If you are like most people, you never received instruction on personal finance in school, and your parents probably did not discuss money with you either. After you moved out, you had to muddle along on your own, figuring out on your own how to best manage your personal finances. This article will discuss a few important concepts that you need to know, and will offer a few tips on getting the most out of your money.
Exercise caution when you estimate what sort of mortgage payments you can afford. A mortgage is a very long-term financial proposition. Meeting your payment obligations will rely on how much money you will earn over a number of years. Keep in mind the possibility that your income may stay constant or even fall in the future, when you consider mortgage payments.
Monitor your accounts for signs of identity theft. Purchases you don’t remember making or credit cards showing up that you don’t remember signing up for, could all be signs that someone is using your information. If there is any suspicious activity, make sure to report it to your bank for investigation.
It is never too early to save for the future. Even if you have just graduated from college, starting a small monthly savings program will add up over the years. Small monthly deposits to a retirement account compound much more over 40 years than larger amounts can over 10 years, and have the additional advantage that you are used to living on less than your total income.
Protection from identity theft is something that you should insure yourself against, especially if you do a lot of work on your computer. Make sure that all of your information is password protected and that you have a solid anti-virus protection program. This will reduce hacking and protect your financial information.
Spend less than you make. Living even right at your means can cause you to never have savings for an emergency or retirement. It means never having a down payment for your next home or paying cash for your car. Get used to living beneath your means and living without debt will become easy.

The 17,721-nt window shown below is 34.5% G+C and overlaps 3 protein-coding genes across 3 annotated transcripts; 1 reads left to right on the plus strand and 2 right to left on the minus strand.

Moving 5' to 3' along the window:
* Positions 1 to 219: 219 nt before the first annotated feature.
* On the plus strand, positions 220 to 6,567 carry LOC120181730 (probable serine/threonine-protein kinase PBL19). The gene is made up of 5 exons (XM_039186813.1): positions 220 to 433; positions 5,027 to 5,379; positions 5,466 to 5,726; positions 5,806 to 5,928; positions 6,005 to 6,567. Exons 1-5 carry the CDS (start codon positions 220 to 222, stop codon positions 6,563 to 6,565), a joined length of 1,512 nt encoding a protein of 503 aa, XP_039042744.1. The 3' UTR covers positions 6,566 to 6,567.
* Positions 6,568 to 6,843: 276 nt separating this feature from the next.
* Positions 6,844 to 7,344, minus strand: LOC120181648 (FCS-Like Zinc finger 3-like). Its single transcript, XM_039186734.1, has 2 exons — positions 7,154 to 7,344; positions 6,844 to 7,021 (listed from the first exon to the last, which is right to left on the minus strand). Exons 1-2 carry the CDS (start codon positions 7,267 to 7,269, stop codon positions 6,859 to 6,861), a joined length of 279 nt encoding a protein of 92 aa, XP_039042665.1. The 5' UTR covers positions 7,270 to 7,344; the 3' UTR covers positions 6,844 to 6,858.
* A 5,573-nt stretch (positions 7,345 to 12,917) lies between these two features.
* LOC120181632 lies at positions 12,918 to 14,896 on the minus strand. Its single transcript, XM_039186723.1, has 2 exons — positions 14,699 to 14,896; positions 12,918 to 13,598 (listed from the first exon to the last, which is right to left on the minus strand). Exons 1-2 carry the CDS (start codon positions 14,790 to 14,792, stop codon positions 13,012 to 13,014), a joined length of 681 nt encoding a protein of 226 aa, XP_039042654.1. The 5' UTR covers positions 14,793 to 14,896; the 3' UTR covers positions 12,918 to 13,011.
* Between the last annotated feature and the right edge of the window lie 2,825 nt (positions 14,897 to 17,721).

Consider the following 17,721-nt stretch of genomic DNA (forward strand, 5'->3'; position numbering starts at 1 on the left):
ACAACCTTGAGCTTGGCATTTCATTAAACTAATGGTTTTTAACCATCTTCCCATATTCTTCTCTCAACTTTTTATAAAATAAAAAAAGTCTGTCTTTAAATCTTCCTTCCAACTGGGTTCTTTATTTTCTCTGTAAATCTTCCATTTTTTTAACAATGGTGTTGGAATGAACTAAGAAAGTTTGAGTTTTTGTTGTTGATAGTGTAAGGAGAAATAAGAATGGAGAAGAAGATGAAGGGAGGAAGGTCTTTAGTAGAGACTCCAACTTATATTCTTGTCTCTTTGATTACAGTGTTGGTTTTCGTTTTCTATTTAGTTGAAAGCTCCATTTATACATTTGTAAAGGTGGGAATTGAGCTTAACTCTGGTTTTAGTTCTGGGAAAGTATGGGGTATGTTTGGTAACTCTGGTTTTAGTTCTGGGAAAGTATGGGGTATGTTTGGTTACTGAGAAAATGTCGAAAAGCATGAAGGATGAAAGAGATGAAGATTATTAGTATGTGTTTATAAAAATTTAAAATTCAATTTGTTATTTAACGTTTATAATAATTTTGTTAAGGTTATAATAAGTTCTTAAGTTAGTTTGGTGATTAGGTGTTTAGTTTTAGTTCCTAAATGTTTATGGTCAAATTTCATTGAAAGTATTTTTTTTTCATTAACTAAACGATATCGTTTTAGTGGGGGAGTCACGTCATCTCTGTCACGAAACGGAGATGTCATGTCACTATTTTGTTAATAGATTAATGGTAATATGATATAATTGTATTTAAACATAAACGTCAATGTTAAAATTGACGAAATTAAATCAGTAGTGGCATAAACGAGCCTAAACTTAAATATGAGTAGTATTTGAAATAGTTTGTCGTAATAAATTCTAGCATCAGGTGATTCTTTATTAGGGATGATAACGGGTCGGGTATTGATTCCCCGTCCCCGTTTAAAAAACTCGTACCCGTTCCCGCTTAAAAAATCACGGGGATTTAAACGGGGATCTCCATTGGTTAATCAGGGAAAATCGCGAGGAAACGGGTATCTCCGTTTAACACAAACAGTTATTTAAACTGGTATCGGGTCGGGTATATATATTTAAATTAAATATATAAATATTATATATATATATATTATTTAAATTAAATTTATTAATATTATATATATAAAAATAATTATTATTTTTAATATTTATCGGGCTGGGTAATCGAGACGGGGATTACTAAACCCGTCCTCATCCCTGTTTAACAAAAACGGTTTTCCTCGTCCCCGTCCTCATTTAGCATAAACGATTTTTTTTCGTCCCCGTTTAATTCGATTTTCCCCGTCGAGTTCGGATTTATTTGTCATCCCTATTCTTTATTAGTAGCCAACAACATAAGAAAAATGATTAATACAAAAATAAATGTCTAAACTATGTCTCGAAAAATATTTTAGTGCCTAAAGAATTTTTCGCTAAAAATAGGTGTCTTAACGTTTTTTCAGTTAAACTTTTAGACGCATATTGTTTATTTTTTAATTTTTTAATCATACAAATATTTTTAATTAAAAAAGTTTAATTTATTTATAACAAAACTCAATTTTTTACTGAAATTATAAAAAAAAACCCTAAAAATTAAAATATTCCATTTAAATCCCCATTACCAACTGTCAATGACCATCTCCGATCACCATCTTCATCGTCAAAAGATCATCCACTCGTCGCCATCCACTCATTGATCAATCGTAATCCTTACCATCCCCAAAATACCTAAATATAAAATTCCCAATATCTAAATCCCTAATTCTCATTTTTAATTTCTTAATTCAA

Even if your home has decreased in value since you bought it, this doesn’t mean you’re doomed to lose money. You don’t actually lose any money until you sell your house, so if you don’t have to sell at the moment, don’t. Wait until the market improves and your property value begins to rise again.
Look for a free checking account, as there is no need to waste money unnecessarily. Get something that has no minimum balance requirement, no transaction fees and no monthly fees. The majority of banks still offer free, no interest checking accounts. Others have checking accounts that can be free if you sign up for direct deposit.
The chances are high that your money will work harder, not in savings, bonds, stocks, etc. but in paying down your credit cards. Generally, credit card debt is the most punishing debt that households have. Credit card interest rates are now so high that paying your card debt is like putting money into a double-digit interest yielding, risk-free account.
Your portfolio needs to be rebalanced annually. This can help make your investments realign with risk goals and tolerance. Rebalancing also gives an opportunity to exercise the discipline of selling high and buying low.
When you buy a new car, make the biggest possible down payment. The car depreciates the moment you drive it off the lot, so without the big down payment, you’ll soon owe more than the car is worth (you’ll be upside down on your note). Any change in your finances and you could be in default.
Stay Organized! Organization can be very helpful in personal finance. Organization usually leads to success and being organized in your personal finance is not very difficult. Keeping track of your bills, due dates, and how much money you have can work wonders. Using a calendar and a specific station for all of your personal finance information can help you keep very organized.
Checkbook management, taxes, budgeting, and stock market investing are all equally important in your personal finance portfolio. Taking care of your personal finances isn’t difficult, but it does require discipline and a little education. Now that you you know the best ways to manage your money, you can put your money to work for you, turning it into a fungible resource.